That’s what makes the masses so attractive to leaders like Chavez – they are incredibly stupid. Consumer prices rise faster in Caracas than even in Buenos Aires. Money changes hands on the black market at many times the official rate. The power goes out, too.

Despite being one of the world’s top oil producers, supplies are so tight, people are urged to take ‘socialist showers’ to conserve energy. And the murder rate is among the highest in the world, so high that even people from Baltimore are afraid to go there.

He made their lives more miserable, but the masses still loved him. Hugo Chavez paid for their affection. He took $100m in annual oil revenues and spread it around. Realising that it would go farther in poor neighbourhoods than in rich ones, he built his popular support on cash and claptrap.

And now he is gone. The performances have come to an end. The show’s over.

‘Now he belongs to the ages,’ said Secretary of War Stanton when Abe Lincoln died. Now Chavez belongs to the ages too, like Peron and Melgarejo.

Good riddance.


Bill Bonner
for Markets and Money

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Bill Bonner

Bill Bonner

Since founding Agora Inc. in 1979, Bill Bonner has found success and garnered camaraderie in numerous communities and industries. A man of many talents, his entrepreneurial savvy, unique writings, philanthropic undertakings, and preservationist activities have all been recognized and awarded by some of America's most respected authorities.

Along with Addison Wiggin, his friend and colleague, Bill has written two New York Times best-selling books, Financial Reckoning Day and Empire of Debt. Both works have been critically acclaimed internationally. With political journalist Lila Rajiva, he wrote his third New York Times best-selling book, Mobs, Messiahs and Markets, which offers concrete advice on how to avoid the public spectacle of modern finance. Since 1999, Bill has been a daily contributor and the driving force behind Markets and MoneyDice Have No Memory: Big Bets & Bad Economics from Paris to the Pampas, the newest book from Bill Bonner, is the definitive compendium of Bill's daily reckonings from more than a decade: 1999-2010. 

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5 Comments on "Hugo Chavez, RIP"

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slewie the pi-rat
well, the lefties, socialists, and commies seemed to like him. Hahaha! lately, i have been researching/trying to figure just why. no great inner need, just some personal dissonance around the MSM-type downgrade–like here, if i may be so bold–and the views of those who knew him differently, more positively, which are getting a bit more play in his wake. what i am finding is that native and indigenous peoples found him quite empowering, especially around their rights to the resources of their traditional lands. so, not really a guy for the rentiers, brokers, and tranche-meisters. and dumb like a… Read more »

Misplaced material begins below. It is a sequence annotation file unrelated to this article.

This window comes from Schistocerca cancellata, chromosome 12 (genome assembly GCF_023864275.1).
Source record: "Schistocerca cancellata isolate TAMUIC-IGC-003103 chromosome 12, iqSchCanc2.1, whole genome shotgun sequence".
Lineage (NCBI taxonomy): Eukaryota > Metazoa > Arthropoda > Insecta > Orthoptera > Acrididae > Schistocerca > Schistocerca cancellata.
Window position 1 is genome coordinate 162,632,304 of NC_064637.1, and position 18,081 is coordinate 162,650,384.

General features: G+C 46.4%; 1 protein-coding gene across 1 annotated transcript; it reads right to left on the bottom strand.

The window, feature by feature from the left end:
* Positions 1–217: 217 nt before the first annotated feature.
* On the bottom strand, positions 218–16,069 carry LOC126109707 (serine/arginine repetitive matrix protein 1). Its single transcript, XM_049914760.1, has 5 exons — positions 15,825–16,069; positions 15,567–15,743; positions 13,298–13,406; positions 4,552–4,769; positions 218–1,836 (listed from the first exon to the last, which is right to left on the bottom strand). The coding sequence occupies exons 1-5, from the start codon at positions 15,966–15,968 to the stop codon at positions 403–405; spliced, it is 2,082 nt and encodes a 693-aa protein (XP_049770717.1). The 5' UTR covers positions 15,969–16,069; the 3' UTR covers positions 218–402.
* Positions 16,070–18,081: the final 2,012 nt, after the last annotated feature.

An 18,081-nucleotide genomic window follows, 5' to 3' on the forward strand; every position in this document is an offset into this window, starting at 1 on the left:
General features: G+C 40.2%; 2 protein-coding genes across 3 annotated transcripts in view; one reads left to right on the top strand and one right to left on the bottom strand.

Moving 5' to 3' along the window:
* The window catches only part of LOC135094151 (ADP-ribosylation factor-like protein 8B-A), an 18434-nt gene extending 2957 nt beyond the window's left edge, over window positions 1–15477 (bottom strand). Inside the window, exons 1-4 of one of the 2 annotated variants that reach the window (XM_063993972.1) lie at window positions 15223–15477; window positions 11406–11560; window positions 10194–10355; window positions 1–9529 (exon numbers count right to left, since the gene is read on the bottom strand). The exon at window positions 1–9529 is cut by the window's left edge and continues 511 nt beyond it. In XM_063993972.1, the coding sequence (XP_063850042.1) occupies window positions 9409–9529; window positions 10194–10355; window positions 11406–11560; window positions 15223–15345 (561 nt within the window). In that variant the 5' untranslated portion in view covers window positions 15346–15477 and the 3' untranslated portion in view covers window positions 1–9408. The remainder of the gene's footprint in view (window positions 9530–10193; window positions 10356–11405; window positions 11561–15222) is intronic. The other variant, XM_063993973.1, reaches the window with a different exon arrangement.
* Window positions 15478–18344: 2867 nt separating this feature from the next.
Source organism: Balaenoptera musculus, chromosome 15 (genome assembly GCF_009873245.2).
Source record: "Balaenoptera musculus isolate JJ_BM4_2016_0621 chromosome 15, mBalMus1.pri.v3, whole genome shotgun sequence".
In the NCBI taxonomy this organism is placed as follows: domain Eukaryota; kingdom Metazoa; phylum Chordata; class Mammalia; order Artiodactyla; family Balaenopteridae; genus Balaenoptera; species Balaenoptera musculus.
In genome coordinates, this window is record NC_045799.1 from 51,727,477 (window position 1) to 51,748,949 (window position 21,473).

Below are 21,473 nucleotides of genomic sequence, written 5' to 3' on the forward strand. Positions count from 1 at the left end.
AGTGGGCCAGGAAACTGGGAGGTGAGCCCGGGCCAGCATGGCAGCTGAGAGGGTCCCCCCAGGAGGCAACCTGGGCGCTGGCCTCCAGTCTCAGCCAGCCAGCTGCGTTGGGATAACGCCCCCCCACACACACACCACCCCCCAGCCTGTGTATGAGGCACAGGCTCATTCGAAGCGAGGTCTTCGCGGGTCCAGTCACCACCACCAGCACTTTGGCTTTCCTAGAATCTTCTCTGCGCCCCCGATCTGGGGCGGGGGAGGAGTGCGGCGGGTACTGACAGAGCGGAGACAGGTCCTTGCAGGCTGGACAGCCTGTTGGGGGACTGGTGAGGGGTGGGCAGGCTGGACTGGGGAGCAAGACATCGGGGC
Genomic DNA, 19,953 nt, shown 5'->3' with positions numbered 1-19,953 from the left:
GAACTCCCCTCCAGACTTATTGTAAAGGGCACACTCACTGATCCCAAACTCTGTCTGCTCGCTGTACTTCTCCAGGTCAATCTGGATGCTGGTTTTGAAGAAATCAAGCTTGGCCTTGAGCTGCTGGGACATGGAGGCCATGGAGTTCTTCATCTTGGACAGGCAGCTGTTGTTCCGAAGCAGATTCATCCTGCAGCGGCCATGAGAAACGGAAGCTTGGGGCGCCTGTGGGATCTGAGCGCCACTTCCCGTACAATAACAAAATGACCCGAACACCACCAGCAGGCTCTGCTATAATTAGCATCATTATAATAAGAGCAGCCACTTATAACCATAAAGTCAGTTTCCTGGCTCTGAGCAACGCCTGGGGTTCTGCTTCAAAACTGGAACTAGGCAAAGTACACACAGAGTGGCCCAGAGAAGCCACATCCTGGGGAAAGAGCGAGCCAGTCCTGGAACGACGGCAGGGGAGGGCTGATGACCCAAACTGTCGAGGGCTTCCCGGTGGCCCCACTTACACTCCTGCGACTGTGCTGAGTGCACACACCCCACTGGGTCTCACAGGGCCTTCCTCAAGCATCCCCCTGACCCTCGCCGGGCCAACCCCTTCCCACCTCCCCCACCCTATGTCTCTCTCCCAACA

Ah, if we could only have restored those “legitimate dictatorships” to which your refer.

You know those latterly nonimated by the leaders of the pax Americana + pax Pacifica (PACCOM) + Pax Africa (AFRICOM) + Pax Central Asia (CENTCOM) rent seekers.

Old Bolivar’s spirit also had to be shot down by means of association today.

Matthew Mitchell
Bill, I like so much of what you guys write, but cannot understand your Ayn Rand-like liberalism. I don’t know much about Hugo’s reign, but your statement about: “broad, tree-lined avenues…and beautiful beaux arts, belle époque and arts nouveaux private buildings and public monuments. (The Argentines were great admirers of the French too!)” echoes the one below. I will not make a judgement as to whether the assessment also applies: Quote: “Chavez invested Venezuela’s oil wealth into social programs including state-run food markets, cash benefits for poor families, free health clinics and education programs. But those gains were meager compared… Read more »

what safety net? he consumed the seed corn.other people’s money runs out after a while.i dont doubt his great noble intentions.but intentions are like a..holes or opinions.they dont count for much

If you listen to the USA Government all those that do not play ball with the USA are Dictators, if you play ball and listen then you are spared from Assassination, Government take over and death threats!! What a scum of a Government the USA turned out to be the Liberators of the 2nd world war have become what they defeated NAZIS in suits. With Chavez Dead, Who Will Give Americans Free Heating Oil? I understand that many Americans do not know that the recently deceased Venezuelan strongman Hugo Chavez was instrumental in extending generous aid to struggling… Read more »